To overcam this annoyance I implemented a simple view helper named ZQueryFormValidation.
There is a golden rule: “never change a running system”. Unfortunately, I ignored this rule a few months ago and updated this blog to the most recent version of WordPress. Stupid as I am, I didn’t check the system requirements before upgrading which clearly states that WordPress now requires MySQL 5. To cut a long story short: web-punk.com is finally back. I’ll try to post some short articles on Zend Framework and probably also on Objective-C within the next weeks.
Yet another post that isn’t really about Zend Framework or PHP. Nevertheless, this video posted on Code’n'Web is worth seeing (and it’s a must see, if you are into game development ;-)).
And Now for Something Completely Different: I’ve just started with iOS Game Development. Just for fun. The main reason for that was that I finally switched from Windows to my brand new MacBook Pro and wanted to learn Objective C. And what is the best way to get used to a new programming language? It’s coding games, of course!
Sometimes you’ll need to clean up the memory used by PHP. Especially if you have long running CLI scripts this will make sure to avoid the “PHP Fatal error: Allowed memory size of N bytes exhausted”. The basic idea is to remove unused variables from memory by using PHP’s unset() command.
In it’s simpliest form, unset() will look like this:
php $i = "is now set";
unset($i); // remove $i from memory, i.e. tell the garbage collector that it may unallocate $i
Internally, PHP works more or less like Java when it comes to unsetting variables. Thus, unset() will not immediately unset the corresponding variable. Instead, it simply tells it’s garbage collector that the variable is no longer needed and may now be removed from memory. Good news are that the garbage collector now works quite smart and usually you don’t have to take care of how it works. Bad news are, that there are still some cases when the garbage collector fails. Continue Reading…
I’ve been working with Zend Studio for quite a while now. And actually, I was pretty happy with Zend Studio aka Eclipse. If you install Zend Studio you’ll get a very nice integrated development environment with everything a programmer needs: a text editor (well, that’s no surprise), a built in debugger, a ready to use profiler, SVN client, and so on.
However, I really hate Zend Studio when in comes to performance. It takes ages to start up (and believe me, I have a pretty fast machine here) and if Eclipse is updating its whatsoever-files you can start your coffee break because the text editor gets freakingly slow. Continue Reading…
A few months ago, I wrote an article about how to implement an “under maintenance” plugin using Zend Framework plugins. This plugin allows you to easily redirect users of your website to an “under maintenance” in case of a planned downtime. Simply set a flag in your application.ini and that’s it. In this post we will extend this plugin.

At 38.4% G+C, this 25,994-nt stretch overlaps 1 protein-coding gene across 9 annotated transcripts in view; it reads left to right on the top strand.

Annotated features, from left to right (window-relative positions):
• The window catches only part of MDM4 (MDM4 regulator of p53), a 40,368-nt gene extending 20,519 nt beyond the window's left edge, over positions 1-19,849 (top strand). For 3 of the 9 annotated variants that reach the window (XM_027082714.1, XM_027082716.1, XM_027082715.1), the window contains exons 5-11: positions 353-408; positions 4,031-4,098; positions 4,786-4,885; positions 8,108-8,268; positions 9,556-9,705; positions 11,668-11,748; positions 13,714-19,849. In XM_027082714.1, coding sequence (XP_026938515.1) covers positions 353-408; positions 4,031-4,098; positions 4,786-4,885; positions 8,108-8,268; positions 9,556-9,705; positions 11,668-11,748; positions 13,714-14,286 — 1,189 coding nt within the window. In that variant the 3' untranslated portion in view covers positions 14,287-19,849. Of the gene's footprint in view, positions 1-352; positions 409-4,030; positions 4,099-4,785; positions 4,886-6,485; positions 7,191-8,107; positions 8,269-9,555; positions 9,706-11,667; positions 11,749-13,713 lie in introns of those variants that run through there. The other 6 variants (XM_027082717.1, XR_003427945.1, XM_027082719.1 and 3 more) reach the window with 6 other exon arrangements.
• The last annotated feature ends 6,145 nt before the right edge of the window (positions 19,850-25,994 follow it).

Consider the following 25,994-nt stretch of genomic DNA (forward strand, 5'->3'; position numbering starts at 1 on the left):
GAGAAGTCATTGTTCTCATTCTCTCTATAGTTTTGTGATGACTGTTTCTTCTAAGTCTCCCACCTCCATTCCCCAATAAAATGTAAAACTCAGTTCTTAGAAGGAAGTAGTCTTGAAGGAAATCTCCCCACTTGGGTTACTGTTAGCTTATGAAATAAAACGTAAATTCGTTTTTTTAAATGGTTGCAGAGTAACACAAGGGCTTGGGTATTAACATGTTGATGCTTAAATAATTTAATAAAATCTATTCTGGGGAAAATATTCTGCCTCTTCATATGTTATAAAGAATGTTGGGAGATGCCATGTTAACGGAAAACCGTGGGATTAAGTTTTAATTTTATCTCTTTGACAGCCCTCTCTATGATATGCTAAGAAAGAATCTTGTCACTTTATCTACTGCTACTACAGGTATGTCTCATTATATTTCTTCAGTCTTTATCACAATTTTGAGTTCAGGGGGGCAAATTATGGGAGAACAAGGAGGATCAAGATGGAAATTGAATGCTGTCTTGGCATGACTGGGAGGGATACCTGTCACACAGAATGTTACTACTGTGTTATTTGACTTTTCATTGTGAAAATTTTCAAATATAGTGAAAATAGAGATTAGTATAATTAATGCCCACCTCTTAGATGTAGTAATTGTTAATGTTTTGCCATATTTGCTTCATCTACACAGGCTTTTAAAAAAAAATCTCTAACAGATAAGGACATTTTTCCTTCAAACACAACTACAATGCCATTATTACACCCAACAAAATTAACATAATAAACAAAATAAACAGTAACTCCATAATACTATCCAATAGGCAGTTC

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It’s finally done. The project that I’ve been working on during the last couple of months is online. Basically, Scoops is a Semantic Web application that enables you to… well, maybe it’s easier if you simply have a look at it ;-).
Some technical notes: the project has been implemented using Zend Framework on the server-side and jQuery on the client-side. The backend (the process that crawls the web, analyzes & organizes text, and calculates a relevance for each user) uses dozens of free or commercial web services.
This site offers a range of information about how customise a website using various examples of coding, and other web development techniques. However, there are still a good number of people who rely on templates and pre-set themes when putting together a website. Often this can offer a quite a easy option when it comes to web design – but it is worth putting in the time and effort to create something more original?
In fact, there can often be a number of advantages to creating an original website design. Often, it can be particularly beneficial to those who are looking to develop their own brand or image. Whether you’re creating a games sites, like party poker, or developing a new email client, similar to hotmail, developing a recognisable brand image can prove crucial By designing your own sites, complete with unique features, you can help to ensure that the products or facilities which you are offering have their own unique image. If you are hoping to match up to your biggest competitors, then this is something which can be of a huge advantage.
As well as helping to make sure your site stands out from the crowd, customisation options can also help to make sure your web pages are as user-friendly as possible. Whilst pre-set layouts and designs may look impressive, they rarely cater for a site perfectly. Added features – such as an image gallery, for example – can be the perfect way display a product or theme, and can make all the difference to your site as a whole. With step-by-step web development guides available online, there are certainly a number of benefits to be had from including relevant examples of web coding within your overall site design.
The last months were frantically bussy. I’ve been working on a Web 3.0 (yes, I really mean Web 3.0 and not Web 2.0) project and finishing and debugging this web portal took more time than expected. This project is currently in closed beta. I’ll let you know as soon as we are online.
Anyway, I’ve just wanted to let you know that web punk is not dead. I’ll publish some (hopefully) interesting posts within the next days.
PS: I’m still looking for co-authors. If you are interested, please contact me…